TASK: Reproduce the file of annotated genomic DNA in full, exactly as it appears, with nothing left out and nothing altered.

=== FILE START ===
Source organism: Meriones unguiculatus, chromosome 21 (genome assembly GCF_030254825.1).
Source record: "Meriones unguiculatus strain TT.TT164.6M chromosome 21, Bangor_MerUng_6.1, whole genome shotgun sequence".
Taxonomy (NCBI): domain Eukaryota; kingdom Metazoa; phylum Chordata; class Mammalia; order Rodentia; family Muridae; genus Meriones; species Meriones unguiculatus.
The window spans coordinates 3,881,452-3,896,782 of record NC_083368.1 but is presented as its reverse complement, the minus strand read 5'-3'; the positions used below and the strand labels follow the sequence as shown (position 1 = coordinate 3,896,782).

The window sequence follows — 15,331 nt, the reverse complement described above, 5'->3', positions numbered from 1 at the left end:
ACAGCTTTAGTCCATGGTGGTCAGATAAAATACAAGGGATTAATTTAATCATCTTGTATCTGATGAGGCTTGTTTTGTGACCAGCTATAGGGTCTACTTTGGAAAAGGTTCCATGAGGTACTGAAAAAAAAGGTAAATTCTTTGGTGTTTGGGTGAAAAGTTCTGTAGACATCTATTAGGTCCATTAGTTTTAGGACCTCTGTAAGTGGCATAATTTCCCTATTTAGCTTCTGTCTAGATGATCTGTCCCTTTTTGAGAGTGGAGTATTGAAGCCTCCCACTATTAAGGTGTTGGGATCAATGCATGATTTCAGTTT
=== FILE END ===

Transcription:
Source organism: Meriones unguiculatus, chromosome 21 (genome assembly GCF_030254825.1).
Source record: "Meriones unguiculatus strain TT.TT164.6M chromosome 21, Bangor_MerUng_6.1, whole genome shotgun sequence".
Taxonomy (NCBI): domain Eukaryota; kingdom Metazoa; phylum Chordata; class Mammalia; order Rodentia; family Muridae; genus Meriones; species Meriones unguiculatus.
The window spans coordinates 3,881,452-3,896,782 of record NC_083368.1 but is presented as its reverse complement, the minus strand read 5'-3'; the positions used below and the strand labels follow the sequence as shown (position 1 = coordinate 3,896,782).

The window sequence follows — 15,331 nt, the reverse complement described above, 5'->3', positions numbered from 1 at the left end:
ACAGCTTTAGTCCATGGTGGTCAGATAAAATACAAGGGATTAATTTAATCATCTTGTATCTGATGAGGCTTGTTTTGTGACCAGCTATAGGGTCTACTTTGGAAAAGGTTCCATGAGGTACTGAAAAAAAAGGTAAATTCTTTGGTGTTTGGGTGAAAAGTTCTGTAGACATCTATTAGGTCCATTAGTTTTAGGACCTCTGTAAGTGGCATAATTTCCCTATTTAGCTTCTGTCTAGATGATCTGTCCCTTTTTGAGAGTGGAGTATTGAAGCCTCCCACTATTAAGGTGTTGGGATCAATGCATGATTTCAGTTT